She points out that family offices of any size generally don’t provide these types of services themselves; they identify trustworthy third-party providers. Whereas large institutions may rely on one or two suppliers capable of serving a broad range of clients, boutique firms can choose the provider that best matches the needs of each family.

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Family offices are also developing a new sophistication in looking after the needs of individual families. Tom McCullough, chairman and CEO of Northwood Family Office in Toronto, calls it “goals-based wealth management, based on what the family needs rather than what the market offers.”

He says this aspect of the business is becoming “more of an industry now; there’s more education, more information-sharing.”

A focus on shared family vision

Ed Giacomelli, the Toronto-based market leader for Canada with Family Office Exchange (FOX), points out that without shared values, family disagreements can quickly lead to trouble. “Awareness is evolving around the best practices for today. I think families are thinking more about their objectives.”

He underlines the distinction between financial capital and human capital, which requires a different approach than managing finances. The day-to-day preoccupations of a family office may be compliance, communication and governance, “but I always step back and think about the vision, the strategy, the goals and objectives.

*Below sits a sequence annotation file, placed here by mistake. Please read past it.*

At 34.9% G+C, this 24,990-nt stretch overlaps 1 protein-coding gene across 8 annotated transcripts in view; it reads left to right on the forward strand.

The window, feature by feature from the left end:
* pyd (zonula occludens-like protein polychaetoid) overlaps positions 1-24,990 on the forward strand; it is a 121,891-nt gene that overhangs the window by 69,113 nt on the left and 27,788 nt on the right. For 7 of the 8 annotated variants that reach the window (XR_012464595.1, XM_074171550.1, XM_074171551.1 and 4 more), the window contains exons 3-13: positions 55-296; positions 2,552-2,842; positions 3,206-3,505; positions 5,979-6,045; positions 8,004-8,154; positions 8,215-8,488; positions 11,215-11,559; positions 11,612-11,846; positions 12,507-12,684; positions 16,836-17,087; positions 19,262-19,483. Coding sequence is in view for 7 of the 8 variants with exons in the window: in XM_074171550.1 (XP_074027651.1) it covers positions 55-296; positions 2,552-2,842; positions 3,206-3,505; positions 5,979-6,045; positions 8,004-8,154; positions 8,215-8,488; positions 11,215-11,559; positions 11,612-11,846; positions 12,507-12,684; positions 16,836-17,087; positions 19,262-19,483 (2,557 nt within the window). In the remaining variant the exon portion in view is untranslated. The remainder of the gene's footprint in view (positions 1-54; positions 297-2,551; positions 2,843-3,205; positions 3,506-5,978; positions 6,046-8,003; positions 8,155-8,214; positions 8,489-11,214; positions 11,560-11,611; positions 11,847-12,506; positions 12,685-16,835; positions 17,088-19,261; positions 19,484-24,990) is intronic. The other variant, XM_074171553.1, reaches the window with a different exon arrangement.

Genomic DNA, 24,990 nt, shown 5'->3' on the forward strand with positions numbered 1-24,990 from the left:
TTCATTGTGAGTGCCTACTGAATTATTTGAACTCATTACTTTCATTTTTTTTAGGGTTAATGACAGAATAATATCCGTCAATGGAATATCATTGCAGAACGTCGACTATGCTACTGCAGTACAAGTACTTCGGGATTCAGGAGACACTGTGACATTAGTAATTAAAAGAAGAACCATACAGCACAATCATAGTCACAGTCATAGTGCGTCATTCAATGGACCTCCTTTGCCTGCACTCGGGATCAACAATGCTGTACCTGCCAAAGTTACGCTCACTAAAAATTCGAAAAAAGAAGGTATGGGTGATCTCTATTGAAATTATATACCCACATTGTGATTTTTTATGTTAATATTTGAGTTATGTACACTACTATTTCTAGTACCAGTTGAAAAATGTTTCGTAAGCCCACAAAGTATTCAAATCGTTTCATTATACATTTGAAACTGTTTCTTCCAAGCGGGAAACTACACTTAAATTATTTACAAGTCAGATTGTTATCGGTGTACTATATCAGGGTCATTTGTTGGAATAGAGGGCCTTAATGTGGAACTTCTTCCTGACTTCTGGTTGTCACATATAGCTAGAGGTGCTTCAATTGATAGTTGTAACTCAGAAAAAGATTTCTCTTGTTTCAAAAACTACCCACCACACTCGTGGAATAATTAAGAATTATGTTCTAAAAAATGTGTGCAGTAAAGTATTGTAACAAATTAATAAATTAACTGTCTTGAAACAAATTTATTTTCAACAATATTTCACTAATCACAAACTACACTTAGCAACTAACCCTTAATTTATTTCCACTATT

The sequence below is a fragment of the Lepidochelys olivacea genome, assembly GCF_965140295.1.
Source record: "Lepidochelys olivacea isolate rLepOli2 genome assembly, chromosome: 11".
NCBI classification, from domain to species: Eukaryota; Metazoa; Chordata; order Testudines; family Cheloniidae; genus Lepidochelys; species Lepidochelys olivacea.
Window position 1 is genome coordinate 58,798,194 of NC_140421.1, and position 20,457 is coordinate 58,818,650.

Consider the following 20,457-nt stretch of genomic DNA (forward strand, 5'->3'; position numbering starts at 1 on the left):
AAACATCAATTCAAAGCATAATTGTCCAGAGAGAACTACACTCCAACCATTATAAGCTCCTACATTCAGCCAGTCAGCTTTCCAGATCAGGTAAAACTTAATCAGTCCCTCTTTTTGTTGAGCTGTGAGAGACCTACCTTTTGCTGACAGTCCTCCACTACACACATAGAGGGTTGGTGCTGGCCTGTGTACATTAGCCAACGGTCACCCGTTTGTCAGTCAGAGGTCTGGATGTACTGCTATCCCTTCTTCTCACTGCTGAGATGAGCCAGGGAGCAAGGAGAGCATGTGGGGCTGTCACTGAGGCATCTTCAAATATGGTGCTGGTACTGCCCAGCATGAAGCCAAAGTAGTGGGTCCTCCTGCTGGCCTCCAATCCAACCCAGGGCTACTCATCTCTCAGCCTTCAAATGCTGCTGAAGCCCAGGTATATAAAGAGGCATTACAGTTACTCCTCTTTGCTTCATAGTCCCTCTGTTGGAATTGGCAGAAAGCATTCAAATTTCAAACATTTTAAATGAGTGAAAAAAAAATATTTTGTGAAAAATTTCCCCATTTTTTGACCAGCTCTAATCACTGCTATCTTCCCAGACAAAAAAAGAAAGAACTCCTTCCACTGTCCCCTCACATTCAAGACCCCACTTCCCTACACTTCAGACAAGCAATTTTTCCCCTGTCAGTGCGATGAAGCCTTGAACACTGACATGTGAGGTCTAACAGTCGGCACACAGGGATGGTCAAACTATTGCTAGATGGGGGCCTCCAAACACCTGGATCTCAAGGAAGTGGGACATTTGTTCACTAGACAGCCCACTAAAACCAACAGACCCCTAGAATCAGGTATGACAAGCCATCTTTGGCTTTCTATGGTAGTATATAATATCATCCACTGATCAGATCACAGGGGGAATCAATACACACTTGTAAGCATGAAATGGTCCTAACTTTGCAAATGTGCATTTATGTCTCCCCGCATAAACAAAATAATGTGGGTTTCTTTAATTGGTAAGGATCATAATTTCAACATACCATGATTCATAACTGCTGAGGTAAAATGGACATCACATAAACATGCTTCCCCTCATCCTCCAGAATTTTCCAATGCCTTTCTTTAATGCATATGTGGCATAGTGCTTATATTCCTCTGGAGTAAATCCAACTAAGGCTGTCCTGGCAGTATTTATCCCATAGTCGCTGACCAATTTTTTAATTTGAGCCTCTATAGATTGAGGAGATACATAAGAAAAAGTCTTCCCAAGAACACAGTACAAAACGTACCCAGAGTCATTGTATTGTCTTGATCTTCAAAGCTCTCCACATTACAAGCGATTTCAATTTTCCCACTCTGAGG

“In order to keep a family together, you need to have an alignment of interest, so the strategic-thinking process and the implementation of the family office go hand in hand.”

Doug Byblow says, “I’m definitely seeing the recognition that more than the purely technical advice is required; it’s so important for the various specialized advice [providers] all to dovetail well with one another to make sure that they are all solving for the same problem.”

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It’s paramount that they all act in the family’s best interest, he says.

“The very positive development that I am seeing is the recognition of the importance of considering the advice-service support through the eyes of the family members and of the need to work more collaboratively both inside the family office and with any other stakeholders.”

In addition, since the pendulum has swung so far in the direction of full-service offices, Byblow predicts that “it will swing back, so you will see teams working together, but not necessarily under one roof.”

A need for data and learning

The family-office sector still has room for growth, Comeau says. For instance, Canada has no global asset-reporting system, and “it’s hard to make really good decisions if you don’t have that full suite of data.”

Cole says, “We have a very short horizon of family offices in the country. Most Canadian family-office providers lean into U.S. data that is not relevant in any way to our current circumstances.

“In comparison to other countries, we are in our family-office infancy, trying to decide what tools we have within the Canadian system that apply to Canadian families, and global research doesn’t always apply.”

Learning from others will be key as well.

Giacomelli predicts that as the sector grows and matures, “family enterprises and family offices will be seeking out peer relationships with others so they can compare notes; those relationships are important,” he says.

“I think they will continually evolve for the better, and it will be driven certainly by the knowledge of the family office employees, but also by the families themselves.”